2. ‘New media in Africa: Tools for Liberation or Means of Subjugation?': Firoze Manji, Alex Free and Cassandra Mark (Pambazuka News & Pambazuka Press, and University of Oxford). Download PDF here.
This paper discusses the varied successes and failures of Fahamu initiatives in seeking to use new media technologies for supporting the struggle for human rights and social justice in Africa. These experiences include the development and running of distance learning course for human rights organisations; the building of what has become the oldest and largest citizen journalism sites on social justice in Africa - Pambazuka News; the use of online, email and mobile-phone technologies for campaigning on women's rights in Africa; and the expansion of interactivity and online organising created by Web 2.0 technologies. While the new technologies have created extraordinary opportunities for activists and scholars alike, the fact remains that social transformation can only occur through the building of mass movement. But with less than 7% of Africa's population having access to the internet, are the potentials of new media technologies over-stated? Technologies have an inherent tendency – especially in class society – to amplify and exaggerate social differentiation unless this tendency is actively counteracted. Technologies – even new media technologies – are not socially neutral: they are an expression of existing social relations and the distribution of power in society. There is a need for greater reflection on the political economy of the new technologies if we are to understand how they might effectively be used in social transformation.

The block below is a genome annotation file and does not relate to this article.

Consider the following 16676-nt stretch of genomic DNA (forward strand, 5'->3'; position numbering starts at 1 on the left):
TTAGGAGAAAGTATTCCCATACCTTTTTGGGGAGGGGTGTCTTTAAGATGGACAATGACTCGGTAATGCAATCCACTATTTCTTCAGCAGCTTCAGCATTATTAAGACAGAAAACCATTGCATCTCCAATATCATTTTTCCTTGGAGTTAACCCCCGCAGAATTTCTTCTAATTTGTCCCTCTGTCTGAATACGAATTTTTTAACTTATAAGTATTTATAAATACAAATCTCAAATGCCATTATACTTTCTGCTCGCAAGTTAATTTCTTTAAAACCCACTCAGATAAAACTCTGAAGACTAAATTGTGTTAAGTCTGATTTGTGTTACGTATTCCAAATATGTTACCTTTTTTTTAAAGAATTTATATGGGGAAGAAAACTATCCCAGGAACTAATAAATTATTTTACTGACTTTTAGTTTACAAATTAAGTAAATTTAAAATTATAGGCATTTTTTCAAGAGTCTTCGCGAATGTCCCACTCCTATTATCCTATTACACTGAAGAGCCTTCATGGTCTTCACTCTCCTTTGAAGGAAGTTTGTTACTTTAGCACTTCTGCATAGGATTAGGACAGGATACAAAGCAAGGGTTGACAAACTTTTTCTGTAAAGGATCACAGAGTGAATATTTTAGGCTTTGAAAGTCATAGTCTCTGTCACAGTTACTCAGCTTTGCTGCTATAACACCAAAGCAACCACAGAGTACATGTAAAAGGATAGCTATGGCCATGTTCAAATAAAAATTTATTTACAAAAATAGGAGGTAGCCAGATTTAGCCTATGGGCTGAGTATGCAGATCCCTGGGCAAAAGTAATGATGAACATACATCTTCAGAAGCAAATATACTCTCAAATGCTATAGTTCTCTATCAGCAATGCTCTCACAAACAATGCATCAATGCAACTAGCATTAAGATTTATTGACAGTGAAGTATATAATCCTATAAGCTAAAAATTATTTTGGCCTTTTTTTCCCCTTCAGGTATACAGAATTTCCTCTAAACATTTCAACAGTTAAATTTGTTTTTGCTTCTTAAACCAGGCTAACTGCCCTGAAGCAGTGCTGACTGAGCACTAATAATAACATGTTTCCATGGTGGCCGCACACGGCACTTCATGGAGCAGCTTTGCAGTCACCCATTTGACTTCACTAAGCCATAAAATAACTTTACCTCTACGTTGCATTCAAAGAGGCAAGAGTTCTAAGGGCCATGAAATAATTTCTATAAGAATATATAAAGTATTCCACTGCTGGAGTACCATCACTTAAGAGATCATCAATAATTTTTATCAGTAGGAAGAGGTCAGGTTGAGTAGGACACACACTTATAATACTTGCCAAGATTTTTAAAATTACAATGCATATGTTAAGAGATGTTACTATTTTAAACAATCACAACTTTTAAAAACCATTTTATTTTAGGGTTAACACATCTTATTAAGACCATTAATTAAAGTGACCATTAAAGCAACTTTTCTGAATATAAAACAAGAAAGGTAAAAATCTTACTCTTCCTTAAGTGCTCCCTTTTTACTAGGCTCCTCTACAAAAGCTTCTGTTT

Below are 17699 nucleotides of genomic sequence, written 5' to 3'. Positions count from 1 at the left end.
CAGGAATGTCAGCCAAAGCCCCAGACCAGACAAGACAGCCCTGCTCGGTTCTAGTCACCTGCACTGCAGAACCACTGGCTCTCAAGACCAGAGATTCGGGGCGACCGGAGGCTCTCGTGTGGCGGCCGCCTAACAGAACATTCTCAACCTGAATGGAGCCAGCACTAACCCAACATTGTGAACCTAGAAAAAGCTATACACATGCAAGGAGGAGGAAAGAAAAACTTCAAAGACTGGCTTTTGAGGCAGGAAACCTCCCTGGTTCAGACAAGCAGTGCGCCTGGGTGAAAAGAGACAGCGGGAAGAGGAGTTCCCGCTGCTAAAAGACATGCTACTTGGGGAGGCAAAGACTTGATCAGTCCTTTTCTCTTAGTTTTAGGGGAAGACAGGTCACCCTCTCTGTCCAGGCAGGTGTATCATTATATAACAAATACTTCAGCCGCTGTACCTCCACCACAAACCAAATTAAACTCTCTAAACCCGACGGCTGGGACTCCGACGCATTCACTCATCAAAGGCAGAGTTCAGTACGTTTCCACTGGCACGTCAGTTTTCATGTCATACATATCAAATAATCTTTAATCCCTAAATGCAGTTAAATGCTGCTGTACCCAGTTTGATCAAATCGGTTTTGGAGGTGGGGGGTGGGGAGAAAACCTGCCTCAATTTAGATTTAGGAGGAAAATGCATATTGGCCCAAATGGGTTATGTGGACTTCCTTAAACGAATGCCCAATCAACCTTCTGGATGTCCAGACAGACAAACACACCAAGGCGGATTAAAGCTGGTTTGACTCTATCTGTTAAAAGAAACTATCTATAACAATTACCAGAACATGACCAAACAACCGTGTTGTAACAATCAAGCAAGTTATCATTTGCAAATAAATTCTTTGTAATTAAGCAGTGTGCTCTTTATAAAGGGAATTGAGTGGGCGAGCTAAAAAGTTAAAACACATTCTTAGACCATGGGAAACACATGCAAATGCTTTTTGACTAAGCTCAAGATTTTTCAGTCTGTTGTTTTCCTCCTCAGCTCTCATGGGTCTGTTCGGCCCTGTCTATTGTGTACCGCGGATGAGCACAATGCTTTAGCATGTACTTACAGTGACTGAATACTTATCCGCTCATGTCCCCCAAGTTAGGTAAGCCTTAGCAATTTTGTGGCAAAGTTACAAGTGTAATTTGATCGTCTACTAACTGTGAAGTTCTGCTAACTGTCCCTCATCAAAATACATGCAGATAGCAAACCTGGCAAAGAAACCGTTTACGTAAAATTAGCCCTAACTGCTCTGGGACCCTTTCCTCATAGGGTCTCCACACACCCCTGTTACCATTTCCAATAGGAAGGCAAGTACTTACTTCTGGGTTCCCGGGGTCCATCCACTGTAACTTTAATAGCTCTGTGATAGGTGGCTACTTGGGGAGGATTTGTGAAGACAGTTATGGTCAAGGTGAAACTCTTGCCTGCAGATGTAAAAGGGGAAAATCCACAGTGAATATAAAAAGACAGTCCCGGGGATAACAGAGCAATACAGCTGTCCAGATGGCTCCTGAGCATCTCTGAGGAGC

1. 'New media, same old regime politics: Resisting the repression of media freedom in Zimbabwe': Amanda Atwood and Bev Clark (Kubatana Trust of Zimbabwe). Download PDF here.
Some political scientists and social change activists have viewed new media and information communication technologies (ICTs) as having the power to transform organising, activism and politics. But this paper argues that even with these new tools, activists, political parties and individuals are still faced with many of the challenges of the “same old politics.” Using the work of Kubatana, Zimbabwe’s civic and human rights information service, this paper discusses how the Zimbabwean government views new media through a lens of threat. Whilst more “elitist” new media tools such as the Internet and blogging are tolerated, attempts to develop audio information services accessed by mobile phones have been met with repression.